Some liberals are freaking out over former President Bill Clinton‘s suggestion that President Obama “honor the commitment” that if you like your health insurance plan, you can keep it. Indeed, the FPOTUS’ declaration has caused a media conflict-quake, and resulted in predictable Democratic defections to Republican legislation ostensibly designed to remedy the ill-defined problem. Everybody needs to calm down, because in the political poker game that is the Affordable Care Act, Republicans are about to get check-raised.
Comparisons of President Obama to Mr. Spock have led political observers to think of him, strategically, in terms of three-dimensional chess, but the President’s game has always been poker. If you understand that, then his next move isn’t that difficult to figure out. The failing website-plagued rollout of Obamacare was definitely a bad hand for the President, and he’s still got a decent pile of chips riding on Jeff Zients‘ ability to deliver a satisfactory fix by November 30, but it was the second phase of Obamacare backlash that really raised the stakes. Story after story about people who were receiving cancellation letters (even if most of them turned out to be paying less for better insurance) put the President’s “if you like your plan, you can keep it” pledge into the spotlight.
At first, the White House defended that pledge by pointing out the grandfather clause in the Affordable Care Act, and patiently explaining that it is absolutely true that nothing in the law keeps insurance companies from offering pre-Obamacare plans. Ironically, Sarah Palin explained the rub in the grandfather clause perfectly when she told Matt Lauer that “If it’s going to cost you more, then it’s not the same policy.”
As the (poorly reported, misleading, and just plain wrong) cancellation stories continued, and outrage mounted, the President gave an interview to NBC News’ Chuck Todd in which he made an ill-defined apology, and an even more ill-defined promise:
“We also want to make sure that– nobody is put in a position where their plan’s been cancelled. They can’t afford a better plan, even though they’d like to have a better plan. And so we’re going to have to work hard– to make sure that those folks– are, you know, taken care of.”
…“We’ve got to work hard to make sure that they know we hear them and we are going to do everything we can to deal with folks who find themselves in a tough position as a consequence of this.”
“…we didn’t do a good enough job in terms of how we crafted the law. And, you know, that’s something that I regret. That’s something that we’re going to do everything we can to get fixed.”
…“We’re– we’re looking at– a range of options.”
The opening defenses and the apology were, in poker parlance, a limp call and a check, designed to keep the President in the hand, without risking any more chips. Since Obamacare is the signature achievement of his presidency (not to mention a crucial lifeline to millions of Americans), the President can’t fold. He’s pot-committed. The cards aren’t falling in his favor, though, so he can’t raise. He’s just got to limp along and hope his situation improves.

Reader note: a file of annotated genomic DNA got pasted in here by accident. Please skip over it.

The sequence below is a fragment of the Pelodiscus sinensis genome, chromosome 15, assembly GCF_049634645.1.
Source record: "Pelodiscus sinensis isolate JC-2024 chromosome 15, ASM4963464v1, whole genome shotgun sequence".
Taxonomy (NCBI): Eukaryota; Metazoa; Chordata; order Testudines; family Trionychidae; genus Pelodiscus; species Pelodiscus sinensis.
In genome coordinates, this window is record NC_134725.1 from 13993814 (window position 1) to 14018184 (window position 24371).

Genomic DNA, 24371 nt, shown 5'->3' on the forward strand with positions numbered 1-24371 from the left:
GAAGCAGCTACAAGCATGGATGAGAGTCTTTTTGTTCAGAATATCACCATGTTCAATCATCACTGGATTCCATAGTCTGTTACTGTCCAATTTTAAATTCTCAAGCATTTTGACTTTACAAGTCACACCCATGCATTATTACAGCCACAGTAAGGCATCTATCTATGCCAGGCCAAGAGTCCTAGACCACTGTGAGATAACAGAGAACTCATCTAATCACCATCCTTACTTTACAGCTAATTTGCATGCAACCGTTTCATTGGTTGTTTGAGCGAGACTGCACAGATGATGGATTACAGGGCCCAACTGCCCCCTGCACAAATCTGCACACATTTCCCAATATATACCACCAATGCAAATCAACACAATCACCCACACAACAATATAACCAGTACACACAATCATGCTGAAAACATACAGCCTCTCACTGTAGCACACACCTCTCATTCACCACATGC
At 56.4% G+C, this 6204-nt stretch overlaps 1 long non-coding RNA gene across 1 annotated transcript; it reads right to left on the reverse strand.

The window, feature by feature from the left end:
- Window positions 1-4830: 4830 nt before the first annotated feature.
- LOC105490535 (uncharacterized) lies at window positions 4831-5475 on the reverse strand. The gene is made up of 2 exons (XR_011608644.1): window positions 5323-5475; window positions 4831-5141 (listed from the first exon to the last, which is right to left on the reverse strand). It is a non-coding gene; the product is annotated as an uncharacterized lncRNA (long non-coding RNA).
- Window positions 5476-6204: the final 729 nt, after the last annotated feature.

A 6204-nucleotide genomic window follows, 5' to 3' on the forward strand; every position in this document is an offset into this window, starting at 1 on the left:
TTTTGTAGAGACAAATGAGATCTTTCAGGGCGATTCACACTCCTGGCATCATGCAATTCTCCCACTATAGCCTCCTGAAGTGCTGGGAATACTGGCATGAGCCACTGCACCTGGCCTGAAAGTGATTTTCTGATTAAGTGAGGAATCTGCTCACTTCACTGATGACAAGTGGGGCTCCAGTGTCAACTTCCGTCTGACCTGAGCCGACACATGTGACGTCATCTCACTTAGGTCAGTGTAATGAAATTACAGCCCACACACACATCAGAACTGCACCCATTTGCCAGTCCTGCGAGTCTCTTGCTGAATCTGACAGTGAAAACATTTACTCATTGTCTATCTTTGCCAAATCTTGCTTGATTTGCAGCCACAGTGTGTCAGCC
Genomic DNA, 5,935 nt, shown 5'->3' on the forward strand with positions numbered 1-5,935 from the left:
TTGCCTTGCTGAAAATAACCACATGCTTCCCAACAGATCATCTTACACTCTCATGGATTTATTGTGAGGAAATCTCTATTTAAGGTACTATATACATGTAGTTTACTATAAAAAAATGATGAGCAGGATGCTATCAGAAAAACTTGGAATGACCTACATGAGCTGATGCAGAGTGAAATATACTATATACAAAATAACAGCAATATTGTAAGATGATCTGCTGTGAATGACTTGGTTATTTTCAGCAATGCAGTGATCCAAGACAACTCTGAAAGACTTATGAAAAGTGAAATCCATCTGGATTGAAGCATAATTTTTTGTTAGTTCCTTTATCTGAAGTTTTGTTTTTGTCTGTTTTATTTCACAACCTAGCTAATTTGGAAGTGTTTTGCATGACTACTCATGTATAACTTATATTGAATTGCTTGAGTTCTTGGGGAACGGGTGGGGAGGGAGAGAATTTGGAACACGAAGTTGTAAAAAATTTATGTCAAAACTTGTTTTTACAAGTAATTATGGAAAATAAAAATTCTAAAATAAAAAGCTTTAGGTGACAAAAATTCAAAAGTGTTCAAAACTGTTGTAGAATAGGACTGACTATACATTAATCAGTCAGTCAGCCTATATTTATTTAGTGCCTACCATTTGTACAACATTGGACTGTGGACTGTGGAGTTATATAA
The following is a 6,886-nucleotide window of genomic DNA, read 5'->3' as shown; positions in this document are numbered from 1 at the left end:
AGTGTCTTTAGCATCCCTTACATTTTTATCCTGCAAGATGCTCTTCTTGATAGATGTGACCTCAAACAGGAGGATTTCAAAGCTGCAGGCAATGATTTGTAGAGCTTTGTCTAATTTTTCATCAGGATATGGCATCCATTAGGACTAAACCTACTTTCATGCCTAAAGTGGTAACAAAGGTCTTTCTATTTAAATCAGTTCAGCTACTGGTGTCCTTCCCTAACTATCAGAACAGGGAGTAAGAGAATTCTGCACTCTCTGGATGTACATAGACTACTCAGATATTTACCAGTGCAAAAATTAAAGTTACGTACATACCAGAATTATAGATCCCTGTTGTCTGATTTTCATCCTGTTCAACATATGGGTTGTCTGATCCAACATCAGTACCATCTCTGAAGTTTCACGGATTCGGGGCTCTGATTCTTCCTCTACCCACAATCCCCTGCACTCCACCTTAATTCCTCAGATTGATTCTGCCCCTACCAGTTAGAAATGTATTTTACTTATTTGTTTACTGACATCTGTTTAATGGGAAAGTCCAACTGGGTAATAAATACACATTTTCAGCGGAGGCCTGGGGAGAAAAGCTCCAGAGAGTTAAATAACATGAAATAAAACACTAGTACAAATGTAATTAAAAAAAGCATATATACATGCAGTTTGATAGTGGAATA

Republicans, meanwhile, sense weakness, and push a huge pile of chips into the pot. The President lied! People being cancelled must be protected! On this, all depends! Then, along comes Bill Clinton to raise the pot some more, and as Republicans happily come along, several Democrats are already folding. It’s unclear whether Bubba is in on this play, but what he has done is handed President Obama a shot at winning this hand, or at least chopping the pot.
At this point, the Republicans’ chips are riding on something called the “Keep Your Health Plan Act of 2013,” which will “authorize health insurance issuers to continue to offer for sale current individual health insurance coverage” as grandfathered ACA plans. This bill, and others like it, have received signs of support from some Democrats. Among its many problems, though, is the fact that the “Keep Your Health Plan” act is a “lie” to the exact extent that the President’s pledge was. Allowing insurance companies to continue selling pre-Obamacare plans does nothing to guarantee they will, and so, does nothing to guarantee people can “keep their plan.”
As media reports have made repetitively clear, millions of these plans have already been cancelled, and it’s not clear that insurance companies will want to voluntarily take on the monumental administrative headache of undoing all of that, especially since it means undercutting their own Obamacare policies, and the zillions of federal subsidies they stand to collect from new customers, as well as the ones they’re transitioning.
If such a bill were to gain any traction, President Obama would undoubtedly point this out, and with great regret, propose that the only practical solution is to determine just how many people are being disadvantaged by his over-promise, and to increase federal subsidies to assist them. He’ll take a fresh hit for making the promise in the first place, but those chips are already in the pot. The Republicans, though, will be forced to back up their concern for the cancelled, or muck this particular hand. Neither is a huge win for the President, but it keeps the law intact, and keeps him in the game until millions of people begin to see the benefits of Obamacare.
To be clear, this is not how I’d like to see this go. I am genuinely curious to know what the real tradeoffs of Obamacare are, but the media refuses to report on them accurately. Based on what I’ve seen so far, they appear to be minimal, and concentrated among the very well-off. There is a point at which expanding subsidies becomes gratuitous. The President’s maneuver, at the very least, will force that conversation.
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